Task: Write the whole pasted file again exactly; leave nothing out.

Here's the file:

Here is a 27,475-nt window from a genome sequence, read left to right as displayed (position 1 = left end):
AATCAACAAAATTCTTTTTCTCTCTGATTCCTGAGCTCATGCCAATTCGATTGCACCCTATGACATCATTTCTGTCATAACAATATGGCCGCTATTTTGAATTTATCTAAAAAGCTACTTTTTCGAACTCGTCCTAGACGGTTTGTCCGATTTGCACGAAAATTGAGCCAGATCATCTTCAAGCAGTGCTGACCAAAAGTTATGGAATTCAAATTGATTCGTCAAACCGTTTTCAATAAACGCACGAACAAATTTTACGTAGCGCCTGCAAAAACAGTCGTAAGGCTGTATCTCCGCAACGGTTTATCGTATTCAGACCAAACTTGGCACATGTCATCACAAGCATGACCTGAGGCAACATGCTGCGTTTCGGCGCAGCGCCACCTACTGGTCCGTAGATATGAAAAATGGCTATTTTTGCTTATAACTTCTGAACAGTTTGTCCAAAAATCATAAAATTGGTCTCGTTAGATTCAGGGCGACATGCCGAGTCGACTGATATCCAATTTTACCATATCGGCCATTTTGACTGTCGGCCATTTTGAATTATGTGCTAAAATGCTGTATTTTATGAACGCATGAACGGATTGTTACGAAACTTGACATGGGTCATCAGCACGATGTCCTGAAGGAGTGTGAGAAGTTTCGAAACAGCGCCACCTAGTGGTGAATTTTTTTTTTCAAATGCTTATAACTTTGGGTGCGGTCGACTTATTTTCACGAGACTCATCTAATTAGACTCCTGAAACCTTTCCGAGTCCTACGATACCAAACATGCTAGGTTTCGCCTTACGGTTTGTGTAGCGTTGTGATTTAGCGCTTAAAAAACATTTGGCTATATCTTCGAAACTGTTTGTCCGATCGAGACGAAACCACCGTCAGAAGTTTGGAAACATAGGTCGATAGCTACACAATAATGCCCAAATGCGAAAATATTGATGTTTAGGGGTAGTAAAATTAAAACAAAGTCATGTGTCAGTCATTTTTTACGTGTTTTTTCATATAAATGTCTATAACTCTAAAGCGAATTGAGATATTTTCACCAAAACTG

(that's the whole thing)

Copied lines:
Here is a 27,475-nt window from a genome sequence, read left to right as displayed (position 1 = left end):
AATCAACAAAATTCTTTTTCTCTCTGATTCCTGAGCTCATGCCAATTCGATTGCACCCTATGACATCATTTCTGTCATAACAATATGGCCGCTATTTTGAATTTATCTAAAAAGCTACTTTTTCGAACTCGTCCTAGACGGTTTGTCCGATTTGCACGAAAATTGAGCCAGATCATCTTCAAGCAGTGCTGACCAAAAGTTATGGAATTCAAATTGATTCGTCAAACCGTTTTCAATAAACGCACGAACAAATTTTACGTAGCGCCTGCAAAAACAGTCGTAAGGCTGTATCTCCGCAACGGTTTATCGTATTCAGACCAAACTTGGCACATGTCATCACAAGCATGACCTGAGGCAACATGCTGCGTTTCGGCGCAGCGCCACCTACTGGTCCGTAGATATGAAAAATGGCTATTTTTGCTTATAACTTCTGAACAGTTTGTCCAAAAATCATAAAATTGGTCTCGTTAGATTCAGGGCGACATGCCGAGTCGACTGATATCCAATTTTACCATATCGGCCATTTTGACTGTCGGCCATTTTGAATTATGTGCTAAAATGCTGTATTTTATGAACGCATGAACGGATTGTTACGAAACTTGACATGGGTCATCAGCACGATGTCCTGAAGGAGTGTGAGAAGTTTCGAAACAGCGCCACCTAGTGGTGAATTTTTTTTTTCAAATGCTTATAACTTTGGGTGCGGTCGACTTATTTTCACGAGACTCATCTAATTAGACTCCTGAAACCTTTCCGAGTCCTACGATACCAAACATGCTAGGTTTCGCCTTACGGTTTGTGTAGCGTTGTGATTTAGCGCTTAAAAAACATTTGGCTATATCTTCGAAACTGTTTGTCCGATCGAGACGAAACCACCGTCAGAAGTTTGGAAACATAGGTCGATAGCTACACAATAATGCCCAAATGCGAAAATATTGATGTTTAGGGGTAGTAAAATTAAAACAAAGTCATGTGTCAGTCATTTTTTACGTGTTTTTTCATATAAATGTCTATAACTCTAAAGCGAATTGAGATATTTTCACCAAAACTG